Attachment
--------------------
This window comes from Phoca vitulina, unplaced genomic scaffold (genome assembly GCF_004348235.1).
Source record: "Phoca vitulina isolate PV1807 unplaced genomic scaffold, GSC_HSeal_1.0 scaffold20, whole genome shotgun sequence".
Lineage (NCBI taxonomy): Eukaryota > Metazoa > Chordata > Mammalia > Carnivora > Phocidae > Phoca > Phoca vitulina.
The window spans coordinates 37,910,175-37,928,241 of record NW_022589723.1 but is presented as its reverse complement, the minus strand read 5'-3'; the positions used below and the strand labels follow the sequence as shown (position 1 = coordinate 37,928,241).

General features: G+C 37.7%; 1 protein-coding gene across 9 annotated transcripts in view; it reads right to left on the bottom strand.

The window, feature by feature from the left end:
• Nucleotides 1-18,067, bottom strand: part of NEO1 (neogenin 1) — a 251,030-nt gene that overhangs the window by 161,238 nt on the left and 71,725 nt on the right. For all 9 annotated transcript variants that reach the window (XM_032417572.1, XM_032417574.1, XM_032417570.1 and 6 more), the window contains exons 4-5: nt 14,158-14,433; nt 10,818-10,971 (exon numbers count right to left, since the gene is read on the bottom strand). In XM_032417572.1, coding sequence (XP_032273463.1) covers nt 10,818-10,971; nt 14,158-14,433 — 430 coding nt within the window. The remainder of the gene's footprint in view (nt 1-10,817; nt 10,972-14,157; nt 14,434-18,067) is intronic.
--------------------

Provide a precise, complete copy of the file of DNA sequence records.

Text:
This window comes from Phoca vitulina, unplaced genomic scaffold (genome assembly GCF_004348235.1).
Source record: "Phoca vitulina isolate PV1807 unplaced genomic scaffold, GSC_HSeal_1.0 scaffold20, whole genome shotgun sequence".
Lineage (NCBI taxonomy): Eukaryota > Metazoa > Chordata > Mammalia > Carnivora > Phocidae > Phoca > Phoca vitulina.
The window spans coordinates 37,910,175-37,928,241 of record NW_022589723.1 but is presented as its reverse complement, the minus strand read 5'-3'; the positions used below and the strand labels follow the sequence as shown (position 1 = coordinate 37,928,241).

General features: G+C 37.7%; 1 protein-coding gene across 9 annotated transcripts in view; it reads right to left on the bottom strand.

The window, feature by feature from the left end:
• Nucleotides 1-18,067, bottom strand: part of NEO1 (neogenin 1) — a 251,030-nt gene that overhangs the window by 161,238 nt on the left and 71,725 nt on the right. For all 9 annotated transcript variants that reach the window (XM_032417572.1, XM_032417574.1, XM_032417570.1 and 6 more), the window contains exons 4-5: nt 14,158-14,433; nt 10,818-10,971 (exon numbers count right to left, since the gene is read on the bottom strand). In XM_032417572.1, coding sequence (XP_032273463.1) covers nt 10,818-10,971; nt 14,158-14,433 — 430 coding nt within the window. The remainder of the gene's footprint in view (nt 1-10,817; nt 10,972-14,157; nt 14,434-18,067) is intronic.